Measuring just 0.3 to 2 cm and weighing a mere 2.5 mg the mosquito is a midge-like fly that brings suffering to many. Of 3,000 species just 3 types are responsible for millions of deaths around the world. The fly itself is harmless but they carry disease. The mortality rate is especially high amongst children and the elderly in developing countries. On average a mosquito will live for 2 weeks but it can survive for as long as 6 months.
The female mosquito has a long proboscis called the labium which includes a hollow tube called the hypopharynx. The latter is used to pump saliva into the victim which acts as an anticoagulant to stop the blood from clotting. Blood can then be sucked up via the labium.
It is only the female mosquito that bites. She does so for the protein in the blood which is required for the development of her eggs. For nourishment both the male and female feed on nectar and fruit juices.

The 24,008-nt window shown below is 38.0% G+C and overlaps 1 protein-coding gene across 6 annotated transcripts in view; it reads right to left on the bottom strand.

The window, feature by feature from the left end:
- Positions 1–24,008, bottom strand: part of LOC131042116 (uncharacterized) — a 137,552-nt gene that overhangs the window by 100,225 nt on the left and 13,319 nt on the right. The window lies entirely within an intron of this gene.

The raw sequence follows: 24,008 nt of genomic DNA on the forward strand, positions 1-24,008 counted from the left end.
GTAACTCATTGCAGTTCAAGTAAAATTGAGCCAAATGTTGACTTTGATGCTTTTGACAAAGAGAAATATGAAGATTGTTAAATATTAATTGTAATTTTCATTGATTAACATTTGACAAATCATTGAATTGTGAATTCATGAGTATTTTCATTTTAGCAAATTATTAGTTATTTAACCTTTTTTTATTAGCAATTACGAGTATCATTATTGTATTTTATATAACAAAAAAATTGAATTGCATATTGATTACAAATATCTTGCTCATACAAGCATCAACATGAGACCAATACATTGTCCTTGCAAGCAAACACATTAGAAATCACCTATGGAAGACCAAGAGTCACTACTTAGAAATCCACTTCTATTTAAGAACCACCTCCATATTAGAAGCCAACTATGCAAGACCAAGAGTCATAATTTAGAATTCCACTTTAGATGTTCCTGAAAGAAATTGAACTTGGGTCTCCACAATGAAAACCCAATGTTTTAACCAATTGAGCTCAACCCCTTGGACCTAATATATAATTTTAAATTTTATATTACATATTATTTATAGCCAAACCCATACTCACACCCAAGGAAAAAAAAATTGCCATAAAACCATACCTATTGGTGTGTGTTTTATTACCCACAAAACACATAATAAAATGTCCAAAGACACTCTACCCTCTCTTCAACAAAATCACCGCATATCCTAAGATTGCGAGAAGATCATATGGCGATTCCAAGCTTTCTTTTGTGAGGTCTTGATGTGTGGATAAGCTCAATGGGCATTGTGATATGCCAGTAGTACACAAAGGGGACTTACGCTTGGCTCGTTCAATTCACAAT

The malaria parasite will live in the gut of a female anopheles mosquito. From there it will enter a host via the mosquito’s proboscis as it feeds on blood.
Mosquito larvae develop in the water where they hatched. They sit just below the surface breathing through a snorkel-like appendage. Should they be disturbed they will sink to the bottom to escape danger.
Mosquitoes find their victims by the carbon dioxide which they emit as well as from body odour and temperature, and movement.
Mosquitoes are harmless but some species carry disease. The female anopheles mosquito carries the parasite responsible for malaria and other diseases such as filariasis, also known as elephantiasis.
Throughout the world there are over 3,000 species of mosquito but only 3 are responsible for spreading devastating diseases.
An enzyme in the female mosquito’s saliva acts as an anticoagulant to prevent the blood from clotting. This is what causes a red bump to form and the skin to itch after a bite.